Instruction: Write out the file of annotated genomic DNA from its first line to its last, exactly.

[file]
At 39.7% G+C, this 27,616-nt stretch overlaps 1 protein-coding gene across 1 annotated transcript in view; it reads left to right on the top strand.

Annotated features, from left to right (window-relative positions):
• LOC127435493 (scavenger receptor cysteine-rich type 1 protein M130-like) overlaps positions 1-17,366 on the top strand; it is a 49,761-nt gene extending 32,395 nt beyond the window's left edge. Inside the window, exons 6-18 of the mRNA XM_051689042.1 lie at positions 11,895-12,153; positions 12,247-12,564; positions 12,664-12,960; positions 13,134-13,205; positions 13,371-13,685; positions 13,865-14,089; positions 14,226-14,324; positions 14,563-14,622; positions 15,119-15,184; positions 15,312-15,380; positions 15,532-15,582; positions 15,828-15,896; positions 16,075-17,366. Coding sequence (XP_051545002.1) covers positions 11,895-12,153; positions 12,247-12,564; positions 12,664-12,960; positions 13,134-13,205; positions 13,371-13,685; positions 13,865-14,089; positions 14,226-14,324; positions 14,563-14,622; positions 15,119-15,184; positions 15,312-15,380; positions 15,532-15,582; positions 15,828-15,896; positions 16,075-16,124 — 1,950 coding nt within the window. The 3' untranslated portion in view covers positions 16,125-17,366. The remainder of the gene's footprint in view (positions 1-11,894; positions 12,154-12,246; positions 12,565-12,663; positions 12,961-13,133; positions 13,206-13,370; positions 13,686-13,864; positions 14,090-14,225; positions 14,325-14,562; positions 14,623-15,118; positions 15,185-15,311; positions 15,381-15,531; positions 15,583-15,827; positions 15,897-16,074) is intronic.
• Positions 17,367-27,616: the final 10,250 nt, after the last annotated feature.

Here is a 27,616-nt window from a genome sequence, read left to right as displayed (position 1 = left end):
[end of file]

At 39.7% G+C, this 27,616-nt stretch overlaps 1 protein-coding gene across 1 annotated transcript in view; it reads left to right on the top strand.

Annotated features, from left to right (window-relative positions):
• LOC127435493 (scavenger receptor cysteine-rich type 1 protein M130-like) overlaps positions 1-17,366 on the top strand; it is a 49,761-nt gene extending 32,395 nt beyond the window's left edge. Inside the window, exons 6-18 of the mRNA XM_051689042.1 lie at positions 11,895-12,153; positions 12,247-12,564; positions 12,664-12,960; positions 13,134-13,205; positions 13,371-13,685; positions 13,865-14,089; positions 14,226-14,324; positions 14,563-14,622; positions 15,119-15,184; positions 15,312-15,380; positions 15,532-15,582; positions 15,828-15,896; positions 16,075-17,366. Coding sequence (XP_051545002.1) covers positions 11,895-12,153; positions 12,247-12,564; positions 12,664-12,960; positions 13,134-13,205; positions 13,371-13,685; positions 13,865-14,089; positions 14,226-14,324; positions 14,563-14,622; positions 15,119-15,184; positions 15,312-15,380; positions 15,532-15,582; positions 15,828-15,896; positions 16,075-16,124 — 1,950 coding nt within the window. The 3' untranslated portion in view covers positions 16,125-17,366. The remainder of the gene's footprint in view (positions 1-11,894; positions 12,154-12,246; positions 12,565-12,663; positions 12,961-13,133; positions 13,206-13,370; positions 13,686-13,864; positions 14,090-14,225; positions 14,325-14,562; positions 14,623-15,118; positions 15,185-15,311; positions 15,381-15,531; positions 15,583-15,827; positions 15,897-16,074) is intronic.
• Positions 17,367-27,616: the final 10,250 nt, after the last annotated feature.

Here is a 27,616-nt window from a genome sequence, read left to right as displayed (position 1 = left end):